Parry Decides to Hang Up His Suit -- March 15, 2005
By Craig Lord
MANCHESTER, England, March 15. STEPHEN Parry, Athens Olympic bronze medal winner in the 200 butterfly, Athens, has announced his retirement on the eve of the British Championships in Manchester.
His recovery from an operation of a slipped disc meant that the 28-year-old from Liverpool was never going to be able to compete this week at an event that doubles as trials for the World Championships. But he had considered making the Commonwealth Games in Melbourne next year his swan song "because it would be just terrific to thrash the Aussies in their own water".
Currently in the United States, Parry spent the weekend making his mind up before announcing his decision.
"I've trained long and hard to realize my dream of winning an Olympic medal and now (that) I have achieved my goal I feel it is right and proper to retire from the sport I love at the very top,” Parry said. “I want my medal swim at the Olympics to be my last 200 butterfly. I want to savor that most memorable moment of my career."
Among the rare moments that caused American Michael Phelps to wonder on his way to winning four individual gold medals in Athens may have been when Parry drove down the third lap of the 200 butterfly to almost draw level. The last lap home saw Phelps surge ahead but Parry held on for third, a touch behind Japan's Takashi Yamamoto. Parry posted a Commonwealth record of 1:55.52 in the fastest 200 butterfly race in history.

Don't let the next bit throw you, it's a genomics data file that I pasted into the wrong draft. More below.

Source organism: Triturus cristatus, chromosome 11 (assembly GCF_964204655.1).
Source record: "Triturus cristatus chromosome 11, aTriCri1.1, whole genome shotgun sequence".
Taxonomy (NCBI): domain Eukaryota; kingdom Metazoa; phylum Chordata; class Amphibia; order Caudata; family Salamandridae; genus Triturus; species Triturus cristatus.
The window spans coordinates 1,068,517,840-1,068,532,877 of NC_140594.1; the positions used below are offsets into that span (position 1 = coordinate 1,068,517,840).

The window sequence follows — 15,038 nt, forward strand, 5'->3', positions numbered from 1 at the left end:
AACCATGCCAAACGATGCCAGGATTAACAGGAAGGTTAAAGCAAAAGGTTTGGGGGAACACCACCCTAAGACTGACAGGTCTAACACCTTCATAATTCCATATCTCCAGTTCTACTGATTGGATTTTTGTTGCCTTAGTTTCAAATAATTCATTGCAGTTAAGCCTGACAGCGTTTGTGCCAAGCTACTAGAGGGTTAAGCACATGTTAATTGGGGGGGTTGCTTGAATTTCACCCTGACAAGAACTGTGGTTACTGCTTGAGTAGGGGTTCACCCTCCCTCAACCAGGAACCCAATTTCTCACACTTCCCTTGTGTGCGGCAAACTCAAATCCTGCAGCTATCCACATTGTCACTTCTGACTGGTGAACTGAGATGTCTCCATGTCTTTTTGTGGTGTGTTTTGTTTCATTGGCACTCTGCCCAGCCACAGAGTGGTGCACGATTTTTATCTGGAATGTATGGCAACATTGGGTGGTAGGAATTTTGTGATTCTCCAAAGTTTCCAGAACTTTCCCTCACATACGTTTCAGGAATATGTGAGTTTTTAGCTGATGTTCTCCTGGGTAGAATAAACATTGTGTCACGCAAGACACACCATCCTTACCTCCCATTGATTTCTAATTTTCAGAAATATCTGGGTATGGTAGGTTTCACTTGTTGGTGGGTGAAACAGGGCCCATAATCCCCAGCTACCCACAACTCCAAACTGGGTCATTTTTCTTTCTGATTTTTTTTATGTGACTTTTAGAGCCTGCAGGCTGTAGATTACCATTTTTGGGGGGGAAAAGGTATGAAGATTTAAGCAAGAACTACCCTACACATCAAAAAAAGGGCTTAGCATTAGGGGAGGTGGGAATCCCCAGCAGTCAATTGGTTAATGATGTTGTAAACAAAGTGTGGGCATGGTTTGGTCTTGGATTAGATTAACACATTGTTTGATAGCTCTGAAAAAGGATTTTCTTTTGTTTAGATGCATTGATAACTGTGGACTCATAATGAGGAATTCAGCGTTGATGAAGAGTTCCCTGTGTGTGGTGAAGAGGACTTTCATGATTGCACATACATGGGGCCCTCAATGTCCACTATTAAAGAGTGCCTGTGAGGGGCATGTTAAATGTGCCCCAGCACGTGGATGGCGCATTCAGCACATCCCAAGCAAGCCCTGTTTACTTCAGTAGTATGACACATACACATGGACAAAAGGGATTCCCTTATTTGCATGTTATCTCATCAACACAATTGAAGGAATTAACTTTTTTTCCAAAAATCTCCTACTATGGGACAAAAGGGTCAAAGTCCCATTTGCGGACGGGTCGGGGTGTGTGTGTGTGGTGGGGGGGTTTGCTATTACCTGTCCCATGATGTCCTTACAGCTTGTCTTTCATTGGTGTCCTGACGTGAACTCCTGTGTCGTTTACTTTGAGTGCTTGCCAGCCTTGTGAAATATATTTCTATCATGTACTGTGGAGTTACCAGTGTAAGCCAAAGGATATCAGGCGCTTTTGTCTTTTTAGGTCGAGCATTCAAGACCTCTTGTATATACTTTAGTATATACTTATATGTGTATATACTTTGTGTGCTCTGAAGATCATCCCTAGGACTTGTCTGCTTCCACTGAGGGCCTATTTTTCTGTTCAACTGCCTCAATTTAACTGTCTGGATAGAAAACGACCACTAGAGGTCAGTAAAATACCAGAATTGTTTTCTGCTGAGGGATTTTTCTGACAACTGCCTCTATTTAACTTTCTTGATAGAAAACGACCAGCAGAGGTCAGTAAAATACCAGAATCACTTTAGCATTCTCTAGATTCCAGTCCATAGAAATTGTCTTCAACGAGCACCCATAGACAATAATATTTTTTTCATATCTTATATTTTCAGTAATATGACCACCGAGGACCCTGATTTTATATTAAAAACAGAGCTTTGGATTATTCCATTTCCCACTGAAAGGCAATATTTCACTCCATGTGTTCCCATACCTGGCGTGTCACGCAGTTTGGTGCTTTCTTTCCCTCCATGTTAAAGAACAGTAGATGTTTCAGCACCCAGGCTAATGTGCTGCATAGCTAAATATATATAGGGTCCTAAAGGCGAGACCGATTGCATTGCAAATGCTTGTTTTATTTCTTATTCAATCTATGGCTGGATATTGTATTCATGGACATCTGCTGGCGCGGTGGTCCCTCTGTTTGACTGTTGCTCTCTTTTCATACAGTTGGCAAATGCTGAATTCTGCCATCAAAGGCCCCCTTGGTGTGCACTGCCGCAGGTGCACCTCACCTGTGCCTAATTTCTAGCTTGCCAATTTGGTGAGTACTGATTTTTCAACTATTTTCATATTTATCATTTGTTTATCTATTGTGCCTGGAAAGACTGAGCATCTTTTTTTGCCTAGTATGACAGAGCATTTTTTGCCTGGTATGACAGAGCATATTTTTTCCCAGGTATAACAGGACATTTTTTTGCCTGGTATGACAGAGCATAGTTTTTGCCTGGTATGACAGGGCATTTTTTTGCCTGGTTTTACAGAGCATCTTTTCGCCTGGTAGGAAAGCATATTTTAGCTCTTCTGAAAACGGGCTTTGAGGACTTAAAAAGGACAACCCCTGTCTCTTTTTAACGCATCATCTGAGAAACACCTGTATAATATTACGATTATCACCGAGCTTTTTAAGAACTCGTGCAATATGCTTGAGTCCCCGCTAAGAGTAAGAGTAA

"Having broken that Commonwealth record in the semifinals, I went to bed for the first time in my life thinking I could win the gold medal," said Parry. But he was "immensely proud" of the bronze medal and the way he handled the pressure of an Olympic final.
“You stand out there and say, ‘this is me, I’ve put everything on the line and if it’s not good enough I’ll walk away.’ I don’t know why I put myself through it. It’s fascinating, terrifying. I closed my eyes, gritted
my teeth, said my prayers and got in there,” said Parry.
Winner of the European junior title in the 200 fly in 1994, Parry went on to become one of the most successful Britain seniors in his 10-year international career. Highlights included finishing sixth in Sydney 2000, the European short-course crown in 2002 and bronze medals at European long and short-course championships in 1997 and 2000 respectively.
At the Commonwealth Games at his home training pool in Manchester in 2002, he contributed to England's finest ever performance in the pool with a silver medal in his pet event and bronze as a member of the 4 x 200 free relay.
Parry thanked his parents for a lifetime of support, as well as the teachers and coaches who had helped him along the way, including Colin Stripe at Liverpool, Dave Calleja at Manchester and, in the lead-up to his
finest moment in Athens, Sean Kelly at Stockport.
"It is so important to have a great support network around you,” Parry said. “Sean is the guy that made it all happen for me and his philosophy of coaching the swimmer and not the event will carry on producing champions for years to come. He is a great friend and mentor."
He also praised the role of Bill Sweetenham, national performance
"While I won't miss Bill getting me up at 4:45 a.m. while on training camps, without his drive and determination I am not sure I would have finally got there,” Parry said.
Sweetenham returned the compliment: "Steve is the epitome of persistence. To be able to stay in the sport as long as he has and win an Olympic medal in your final year says a lot about the resilience and drive of the athlete. He sets the standard for others to aspire to. His leadership qualities will be missed on every team - he's a natural born leader and his shoes won't easily be filled."